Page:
I often quote First John, chapter 4, verses 7 & 8 as my favorite verse in the New Testament. {Beloved, let us love one another, for love is of God, and everyone who loveth is born of God and knoweth God. He who does not love does not know God.} It is the gospel of compassion that most fundamentalists consider “watered down”. Yet, it is the command to love that is the very hardest command, in any faith, that most humans find to obey. Me included. Genuine love is not for the weak minded, it requires caring about your fellow humans on a level that sees no stranger in an unknown face.

I get frustrated with the constant quoting of Paul’s comments in Romans on sin, that were meant to simply point out our frailties, but are used to hammer others more often than to take a scorching moral inventory of one’s own faults. Yet, I must remind myself that it was Paul that wrote one of the loveliest passages anywhere in sacred writings, i.e. First Corinthians, Chapter 13.

1 Corinthians 13


1If I speak in the tongues[a] of men and of angels, but have not love, I am only a resounding gong or a clanging cymbal. 2If I have the gift of prophecy and can fathom all mysteries and all knowledge, and if I have a faith that can move mountains, but have not love, I am nothing. 3If I give all I possess to the poor and surrender my body to the flames,[b] but have not love, I gain nothing.4Love is patient, love is kind. It does not envy, it does not boast, it is not proud. 5It is not rude, it is not self-seeking, it is not easily angered, it keeps no record of wrongs. 6Love does not delight in evil but rejoices with the truth. 7It always protects, always trusts, always hopes, always perseveres.

8Love never fails. But where there are prophecies, they will cease; where there are tongues, they will be stilled; where there is knowledge, it will pass away. 9For we know in part and we prophesy in part, 10but when perfection comes, the imperfect disappears. 11When I was a child, I talked like a child, I thought like a child, I reasoned like a child. When I became a man, I put childish ways behind me. 12Now we see but a poor reflection as in a mirror; then we shall see face to face. Now I know in part; then I shall know fully, even as I am fully known.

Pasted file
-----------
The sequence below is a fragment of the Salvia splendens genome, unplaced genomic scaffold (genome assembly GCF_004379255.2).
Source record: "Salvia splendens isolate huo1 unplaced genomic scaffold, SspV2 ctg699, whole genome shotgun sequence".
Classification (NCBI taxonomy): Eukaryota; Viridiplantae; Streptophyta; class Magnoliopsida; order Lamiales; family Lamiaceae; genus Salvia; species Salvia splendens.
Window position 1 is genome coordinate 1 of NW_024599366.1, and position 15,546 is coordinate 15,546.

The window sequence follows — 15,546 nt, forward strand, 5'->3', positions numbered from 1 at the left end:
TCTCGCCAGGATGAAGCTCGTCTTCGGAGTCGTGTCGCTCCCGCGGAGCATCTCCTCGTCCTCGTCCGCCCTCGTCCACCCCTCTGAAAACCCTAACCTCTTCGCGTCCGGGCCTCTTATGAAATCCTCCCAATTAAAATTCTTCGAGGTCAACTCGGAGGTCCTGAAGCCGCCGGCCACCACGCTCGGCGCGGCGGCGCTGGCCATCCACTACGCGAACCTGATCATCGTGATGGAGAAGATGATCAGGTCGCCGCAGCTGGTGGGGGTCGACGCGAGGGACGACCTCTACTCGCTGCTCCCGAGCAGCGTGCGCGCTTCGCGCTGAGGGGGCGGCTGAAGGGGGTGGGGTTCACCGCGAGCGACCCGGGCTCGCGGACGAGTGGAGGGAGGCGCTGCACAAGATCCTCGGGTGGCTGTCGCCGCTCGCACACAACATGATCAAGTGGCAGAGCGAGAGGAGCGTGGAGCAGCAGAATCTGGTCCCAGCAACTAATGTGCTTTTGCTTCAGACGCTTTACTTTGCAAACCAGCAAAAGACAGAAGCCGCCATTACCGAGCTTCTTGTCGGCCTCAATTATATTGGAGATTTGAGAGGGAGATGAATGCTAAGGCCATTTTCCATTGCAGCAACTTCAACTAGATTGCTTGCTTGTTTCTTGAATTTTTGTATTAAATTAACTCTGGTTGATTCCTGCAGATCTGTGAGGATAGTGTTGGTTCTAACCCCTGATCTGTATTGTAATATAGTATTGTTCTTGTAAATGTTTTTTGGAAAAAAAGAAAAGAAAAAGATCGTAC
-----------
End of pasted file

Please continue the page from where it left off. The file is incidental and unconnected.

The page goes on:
13And now these three remain: faith, hope and love. But the greatest of these is love.

That entire passage speaks to what love requires of each of us who would practice the path of compassion. If you think it’s a watered down, “namby pamby” way to live, try it for a couple of months, it will be anything but easy. When you have lived with that as your goal for many years, it is then you can talk to me about “watered down” scripture.

I do want to point out that Paul went too far in his inventory of sin, making it easy for those who follow most of that list to disparage folks who live alternative lifestyles. He touched on things the original teacher he professes left alone. If your finger is not pointing at yourself with most of that list, you have no right to quote it to others who do not live your way. Romans Chapter 8 begins with “There is no condemnation now, for those who live in Christ Jesus, (or for other faiths, the spirit of compassion) for the law of love has set me free from the law of sin and death.” I am well aware that it is much easier to expound on the “law of sin and death” when working with others than it is to live by the “Law of Love”. Until you can live by the “Law of Love”, to profess that you know God may, indeed, be an exaggeration.

Hellenization ~